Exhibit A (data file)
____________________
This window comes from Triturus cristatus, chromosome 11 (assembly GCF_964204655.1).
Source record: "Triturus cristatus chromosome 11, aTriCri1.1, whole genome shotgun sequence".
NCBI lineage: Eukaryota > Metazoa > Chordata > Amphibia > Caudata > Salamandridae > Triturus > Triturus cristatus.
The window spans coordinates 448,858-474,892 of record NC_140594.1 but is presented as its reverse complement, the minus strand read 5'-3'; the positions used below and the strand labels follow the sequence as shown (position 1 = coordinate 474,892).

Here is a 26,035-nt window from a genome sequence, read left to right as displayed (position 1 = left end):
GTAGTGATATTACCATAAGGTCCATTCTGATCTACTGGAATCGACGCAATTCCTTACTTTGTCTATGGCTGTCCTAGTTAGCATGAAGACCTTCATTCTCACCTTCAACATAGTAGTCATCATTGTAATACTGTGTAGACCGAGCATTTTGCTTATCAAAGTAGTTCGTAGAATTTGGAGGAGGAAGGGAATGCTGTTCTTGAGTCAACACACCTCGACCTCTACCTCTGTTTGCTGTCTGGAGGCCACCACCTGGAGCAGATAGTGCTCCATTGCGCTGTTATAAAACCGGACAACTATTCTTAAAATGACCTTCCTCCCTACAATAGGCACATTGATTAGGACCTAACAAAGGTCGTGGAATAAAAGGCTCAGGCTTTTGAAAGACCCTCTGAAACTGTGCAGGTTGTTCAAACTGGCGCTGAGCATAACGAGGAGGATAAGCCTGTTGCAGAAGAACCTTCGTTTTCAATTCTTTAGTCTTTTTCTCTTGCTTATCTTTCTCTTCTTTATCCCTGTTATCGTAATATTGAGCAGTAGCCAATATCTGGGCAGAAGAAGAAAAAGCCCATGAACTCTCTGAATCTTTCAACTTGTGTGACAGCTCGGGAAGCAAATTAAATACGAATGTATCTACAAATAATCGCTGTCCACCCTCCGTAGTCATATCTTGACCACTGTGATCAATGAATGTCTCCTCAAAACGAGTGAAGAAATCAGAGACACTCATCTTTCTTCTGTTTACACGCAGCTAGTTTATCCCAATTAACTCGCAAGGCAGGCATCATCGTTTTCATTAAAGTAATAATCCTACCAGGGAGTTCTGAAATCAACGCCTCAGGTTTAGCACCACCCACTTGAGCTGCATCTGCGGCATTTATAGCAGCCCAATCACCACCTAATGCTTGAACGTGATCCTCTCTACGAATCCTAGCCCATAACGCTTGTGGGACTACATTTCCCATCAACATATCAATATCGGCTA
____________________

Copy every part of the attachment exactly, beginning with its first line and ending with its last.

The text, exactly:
This window comes from Triturus cristatus, chromosome 11 (assembly GCF_964204655.1).
Source record: "Triturus cristatus chromosome 11, aTriCri1.1, whole genome shotgun sequence".
NCBI lineage: Eukaryota > Metazoa > Chordata > Amphibia > Caudata > Salamandridae > Triturus > Triturus cristatus.
The window spans coordinates 448,858-474,892 of record NC_140594.1 but is presented as its reverse complement, the minus strand read 5'-3'; the positions used below and the strand labels follow the sequence as shown (position 1 = coordinate 474,892).

Here is a 26,035-nt window from a genome sequence, read left to right as displayed (position 1 = left end):
GTAGTGATATTACCATAAGGTCCATTCTGATCTACTGGAATCGACGCAATTCCTTACTTTGTCTATGGCTGTCCTAGTTAGCATGAAGACCTTCATTCTCACCTTCAACATAGTAGTCATCATTGTAATACTGTGTAGACCGAGCATTTTGCTTATCAAAGTAGTTCGTAGAATTTGGAGGAGGAAGGGAATGCTGTTCTTGAGTCAACACACCTCGACCTCTACCTCTGTTTGCTGTCTGGAGGCCACCACCTGGAGCAGATAGTGCTCCATTGCGCTGTTATAAAACCGGACAACTATTCTTAAAATGACCTTCCTCCCTACAATAGGCACATTGATTAGGACCTAACAAAGGTCGTGGAATAAAAGGCTCAGGCTTTTGAAAGACCCTCTGAAACTGTGCAGGTTGTTCAAACTGGCGCTGAGCATAACGAGGAGGATAAGCCTGTTGCAGAAGAACCTTCGTTTTCAATTCTTTAGTCTTTTTCTCTTGCTTATCTTTCTCTTCTTTATCCCTGTTATCGTAATATTGAGCAGTAGCCAATATCTGGGCAGAAGAAGAAAAAGCCCATGAACTCTCTGAATCTTTCAACTTGTGTGACAGCTCGGGAAGCAAATTAAATACGAATGTATCTACAAATAATCGCTGTCCACCCTCCGTAGTCATATCTTGACCACTGTGATCAATGAATGTCTCCTCAAAACGAGTGAAGAAATCAGAGACACTCATCTTTCTTCTGTTTACACGCAGCTAGTTTATCCCAATTAACTCGCAAGGCAGGCATCATCGTTTTCATTAAAGTAATAATCCTACCAGGGAGTTCTGAAATCAACGCCTCAGGTTTAGCACCACCCACTTGAGCTGCATCTGCGGCATTTATAGCAGCCCAATCACCACCTAATGCTTGAACGTGATCCTCTCTACGAATCCTAGCCCATAACGCTTGTGGGACTACATTTCCCATCAACATATCAATATCGGCTA